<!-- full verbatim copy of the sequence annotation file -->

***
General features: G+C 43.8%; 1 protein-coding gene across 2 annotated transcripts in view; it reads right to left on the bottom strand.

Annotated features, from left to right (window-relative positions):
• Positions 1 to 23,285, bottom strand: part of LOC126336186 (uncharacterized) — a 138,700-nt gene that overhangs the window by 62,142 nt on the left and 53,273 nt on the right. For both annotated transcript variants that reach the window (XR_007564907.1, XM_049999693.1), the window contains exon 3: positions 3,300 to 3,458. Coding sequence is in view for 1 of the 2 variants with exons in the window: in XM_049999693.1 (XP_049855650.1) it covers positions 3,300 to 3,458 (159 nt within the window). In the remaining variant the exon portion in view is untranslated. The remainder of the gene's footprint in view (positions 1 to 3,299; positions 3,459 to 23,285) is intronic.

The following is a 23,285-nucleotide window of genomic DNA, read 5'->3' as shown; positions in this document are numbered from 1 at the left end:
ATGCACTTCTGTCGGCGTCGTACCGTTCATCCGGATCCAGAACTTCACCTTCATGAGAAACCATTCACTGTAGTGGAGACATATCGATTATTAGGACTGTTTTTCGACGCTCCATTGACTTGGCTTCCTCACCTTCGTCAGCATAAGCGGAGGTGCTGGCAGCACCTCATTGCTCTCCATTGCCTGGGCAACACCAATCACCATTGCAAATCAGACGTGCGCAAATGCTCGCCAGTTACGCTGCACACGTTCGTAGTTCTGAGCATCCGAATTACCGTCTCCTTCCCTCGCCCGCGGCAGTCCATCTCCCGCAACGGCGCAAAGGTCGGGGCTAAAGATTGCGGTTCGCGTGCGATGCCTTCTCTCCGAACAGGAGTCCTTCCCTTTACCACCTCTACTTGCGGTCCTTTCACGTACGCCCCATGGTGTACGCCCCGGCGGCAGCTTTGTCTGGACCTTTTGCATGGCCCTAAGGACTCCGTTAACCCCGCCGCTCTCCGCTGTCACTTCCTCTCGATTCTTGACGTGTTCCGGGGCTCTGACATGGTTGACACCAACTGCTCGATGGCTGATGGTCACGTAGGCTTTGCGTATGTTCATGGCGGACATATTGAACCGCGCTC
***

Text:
General features: G+C 43.8%; 1 protein-coding gene across 2 annotated transcripts in view; it reads right to left on the bottom strand.

Annotated features, from left to right (window-relative positions):
• Positions 1 to 23,285, bottom strand: part of LOC126336186 (uncharacterized) — a 138,700-nt gene that overhangs the window by 62,142 nt on the left and 53,273 nt on the right. For both annotated transcript variants that reach the window (XR_007564907.1, XM_049999693.1), the window contains exon 3: positions 3,300 to 3,458. Coding sequence is in view for 1 of the 2 variants with exons in the window: in XM_049999693.1 (XP_049855650.1) it covers positions 3,300 to 3,458 (159 nt within the window). In the remaining variant the exon portion in view is untranslated. The remainder of the gene's footprint in view (positions 1 to 3,299; positions 3,459 to 23,285) is intronic.

The following is a 23,285-nucleotide window of genomic DNA, read 5'->3' as shown; positions in this document are numbered from 1 at the left end:
ATGCACTTCTGTCGGCGTCGTACCGTTCATCCGGATCCAGAACTTCACCTTCATGAGAAACCATTCACTGTAGTGGAGACATATCGATTATTAGGACTGTTTTTCGACGCTCCATTGACTTGGCTTCCTCACCTTCGTCAGCATAAGCGGAGGTGCTGGCAGCACCTCATTGCTCTCCATTGCCTGGGCAACACCAATCACCATTGCAAATCAGACGTGCGCAAATGCTCGCCAGTTACGCTGCACACGTTCGTAGTTCTGAGCATCCGAATTACCGTCTCCTTCCCTCGCCCGCGGCAGTCCATCTCCCGCAACGGCGCAAAGGTCGGGGCTAAAGATTGCGGTTCGCGTGCGATGCCTTCTCTCCGAACAGGAGTCCTTCCCTTTACCACCTCTACTTGCGGTCCTTTCACGTACGCCCCATGGTGTACGCCCCGGCGGCAGCTTTGTCTGGACCTTTTGCATGGCCCTAAGGACTCCGTTAACCCCGCCGCTCTCCGCTGTCACTTCCTCTCGATTCTTGACGTGTTCCGGGGCTCTGACATGGTTGACACCAACTGCTCGATGGCTGATGGTCACGTAGGCTTTGCGTATGTTCATGGCGGACATATTGAACCGCGCTC